Range and Wildlife Management (RWM) Course Descriptions
2321 Forage Production and Utilization (3-0). A study of the classification, distribution, production, and utilization of rangeland forages as related to wildlife and livestock production systems.
2322 Rangeland Soil Science (3-0). An introduction to the nature and properties of soils. Application of science and technology to the use of this natural resource and the roles in the environment.
3331 Principles of Range Management (2-2). Application of ecological principles in the management of rangelands for sustained production.
3332 Range Improvement (2-2). Principles and practices of range improvements including weed and brush control, revegetation, fertilization, and grazing systems.
Prerequisite: Range and Wildlife Management 3331.
3335 Range Plants (2-2). A study of the important range plants and range ecosystems of Texas and other western states. The identification, distribution, ecological and economic value of introduced and native species will be emphasized.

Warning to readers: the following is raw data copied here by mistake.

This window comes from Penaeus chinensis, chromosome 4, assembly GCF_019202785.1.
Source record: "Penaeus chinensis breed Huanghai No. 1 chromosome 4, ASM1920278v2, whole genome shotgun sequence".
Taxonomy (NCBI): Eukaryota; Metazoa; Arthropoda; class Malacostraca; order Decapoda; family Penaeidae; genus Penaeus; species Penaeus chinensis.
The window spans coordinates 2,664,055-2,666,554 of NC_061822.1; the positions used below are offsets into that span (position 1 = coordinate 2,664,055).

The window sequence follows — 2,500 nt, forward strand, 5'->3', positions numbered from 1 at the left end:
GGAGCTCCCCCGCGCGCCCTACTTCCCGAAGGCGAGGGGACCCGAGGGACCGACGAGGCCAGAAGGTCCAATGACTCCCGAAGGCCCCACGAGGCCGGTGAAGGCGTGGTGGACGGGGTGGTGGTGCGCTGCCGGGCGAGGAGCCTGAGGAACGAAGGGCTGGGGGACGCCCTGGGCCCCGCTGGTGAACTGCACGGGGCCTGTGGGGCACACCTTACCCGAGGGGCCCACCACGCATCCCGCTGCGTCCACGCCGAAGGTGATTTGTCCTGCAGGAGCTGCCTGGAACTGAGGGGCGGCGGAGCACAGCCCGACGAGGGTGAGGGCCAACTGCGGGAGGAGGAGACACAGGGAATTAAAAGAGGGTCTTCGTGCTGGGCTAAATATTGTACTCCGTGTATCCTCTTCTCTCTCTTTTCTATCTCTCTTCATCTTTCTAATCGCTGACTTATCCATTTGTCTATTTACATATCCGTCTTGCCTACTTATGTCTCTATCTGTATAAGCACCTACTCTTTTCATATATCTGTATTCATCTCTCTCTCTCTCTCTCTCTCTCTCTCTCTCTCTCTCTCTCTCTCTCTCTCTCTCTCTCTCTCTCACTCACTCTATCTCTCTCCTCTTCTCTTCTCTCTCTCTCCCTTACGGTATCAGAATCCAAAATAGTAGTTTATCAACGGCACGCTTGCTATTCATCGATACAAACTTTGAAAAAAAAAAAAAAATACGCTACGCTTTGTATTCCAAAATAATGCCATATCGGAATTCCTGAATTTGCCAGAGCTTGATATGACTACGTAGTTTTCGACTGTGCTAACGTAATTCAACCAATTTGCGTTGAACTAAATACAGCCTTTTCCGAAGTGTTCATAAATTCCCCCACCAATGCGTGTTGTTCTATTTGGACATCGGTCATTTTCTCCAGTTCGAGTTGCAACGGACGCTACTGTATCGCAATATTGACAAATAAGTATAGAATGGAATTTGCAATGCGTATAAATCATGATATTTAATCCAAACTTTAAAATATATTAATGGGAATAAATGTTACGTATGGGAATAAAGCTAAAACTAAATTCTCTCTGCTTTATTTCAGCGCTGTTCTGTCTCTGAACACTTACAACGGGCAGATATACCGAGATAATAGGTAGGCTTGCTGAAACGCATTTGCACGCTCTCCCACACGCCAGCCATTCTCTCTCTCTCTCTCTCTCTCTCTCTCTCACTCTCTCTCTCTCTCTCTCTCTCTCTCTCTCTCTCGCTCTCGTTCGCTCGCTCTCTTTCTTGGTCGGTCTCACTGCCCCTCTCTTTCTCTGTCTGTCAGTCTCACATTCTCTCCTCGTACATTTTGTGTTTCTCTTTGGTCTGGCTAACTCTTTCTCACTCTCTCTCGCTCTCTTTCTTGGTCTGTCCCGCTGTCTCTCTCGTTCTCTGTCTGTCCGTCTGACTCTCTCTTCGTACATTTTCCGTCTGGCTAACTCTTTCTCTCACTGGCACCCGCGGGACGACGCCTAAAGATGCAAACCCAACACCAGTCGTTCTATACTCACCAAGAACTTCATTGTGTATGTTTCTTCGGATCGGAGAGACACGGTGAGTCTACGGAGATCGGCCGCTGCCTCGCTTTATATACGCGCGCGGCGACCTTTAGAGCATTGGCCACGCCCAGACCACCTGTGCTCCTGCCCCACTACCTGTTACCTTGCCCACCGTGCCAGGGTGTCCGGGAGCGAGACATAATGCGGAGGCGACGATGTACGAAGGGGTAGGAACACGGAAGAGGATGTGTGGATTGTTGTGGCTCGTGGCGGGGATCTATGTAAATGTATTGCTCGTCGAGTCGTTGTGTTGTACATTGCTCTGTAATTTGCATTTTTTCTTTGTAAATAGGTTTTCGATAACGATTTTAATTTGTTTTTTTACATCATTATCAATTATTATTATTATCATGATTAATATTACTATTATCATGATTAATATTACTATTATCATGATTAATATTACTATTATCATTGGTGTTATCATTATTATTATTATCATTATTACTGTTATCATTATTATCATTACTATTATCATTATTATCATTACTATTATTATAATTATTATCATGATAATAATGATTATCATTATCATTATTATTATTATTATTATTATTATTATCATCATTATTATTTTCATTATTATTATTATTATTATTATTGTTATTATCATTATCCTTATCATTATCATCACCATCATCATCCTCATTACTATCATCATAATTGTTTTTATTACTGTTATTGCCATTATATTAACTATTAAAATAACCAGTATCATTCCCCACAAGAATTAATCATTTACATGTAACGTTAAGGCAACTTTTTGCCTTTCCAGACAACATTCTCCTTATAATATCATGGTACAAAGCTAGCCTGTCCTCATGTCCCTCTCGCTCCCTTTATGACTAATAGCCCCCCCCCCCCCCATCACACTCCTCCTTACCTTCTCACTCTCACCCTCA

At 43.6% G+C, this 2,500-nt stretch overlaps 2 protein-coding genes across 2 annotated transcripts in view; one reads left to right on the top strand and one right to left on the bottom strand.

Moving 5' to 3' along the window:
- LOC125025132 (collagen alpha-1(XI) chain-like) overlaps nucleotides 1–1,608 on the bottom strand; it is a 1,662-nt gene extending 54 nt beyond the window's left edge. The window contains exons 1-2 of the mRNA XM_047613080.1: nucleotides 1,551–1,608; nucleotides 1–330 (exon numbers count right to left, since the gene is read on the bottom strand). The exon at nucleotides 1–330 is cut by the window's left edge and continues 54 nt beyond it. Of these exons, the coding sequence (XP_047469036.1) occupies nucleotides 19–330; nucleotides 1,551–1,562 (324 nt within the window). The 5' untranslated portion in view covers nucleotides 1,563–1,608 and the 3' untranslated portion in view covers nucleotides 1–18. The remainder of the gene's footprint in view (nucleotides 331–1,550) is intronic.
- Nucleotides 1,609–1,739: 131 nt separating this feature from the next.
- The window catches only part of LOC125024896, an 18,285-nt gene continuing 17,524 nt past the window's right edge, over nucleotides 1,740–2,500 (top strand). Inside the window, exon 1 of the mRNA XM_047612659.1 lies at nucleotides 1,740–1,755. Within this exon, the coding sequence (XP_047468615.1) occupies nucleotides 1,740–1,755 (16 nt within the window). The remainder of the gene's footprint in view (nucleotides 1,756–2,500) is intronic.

4331 Wildlife Management Technique (2-2). Students will be introduced to a variety of wildlife management techniques and equipment used to manage a host of wildlife species ranging from insects and reptiles to small mammals, birds, and big game. Techniques studied will include population survey methodology, animal capture and handling, harvest analysis of game species, habitat assessment, aging, field necropsy and sample extraction techniques, as well as study and recognition of the more common wildlife diseases.
4333 Range Wildlife Management (2-2). Introduction to the ecology and management of wildlife populations, integration of other resource demands with that of wildlife.
4381 Special Topics (3-0). Selected topics in range management or wildlife management. May be repeated once for credit when topic varies.
4391 Range Research. Individual research problems. (May be repeated to a total of six semester hours credit.)
Prerequisite: Junior standing.
4435 Plant Taxonomy (3-3). Laboratory and field studies emphasize the use of a dichotomous key using flowering plants of the Concho Valley as topics of study and recognition of the major families of flowering plants. Lecture emphasis is on current problems in plant taxonomy and systematics. (Credit for both Range and Wildlife Management 4435 and Biology 4435 cannot be awarded.)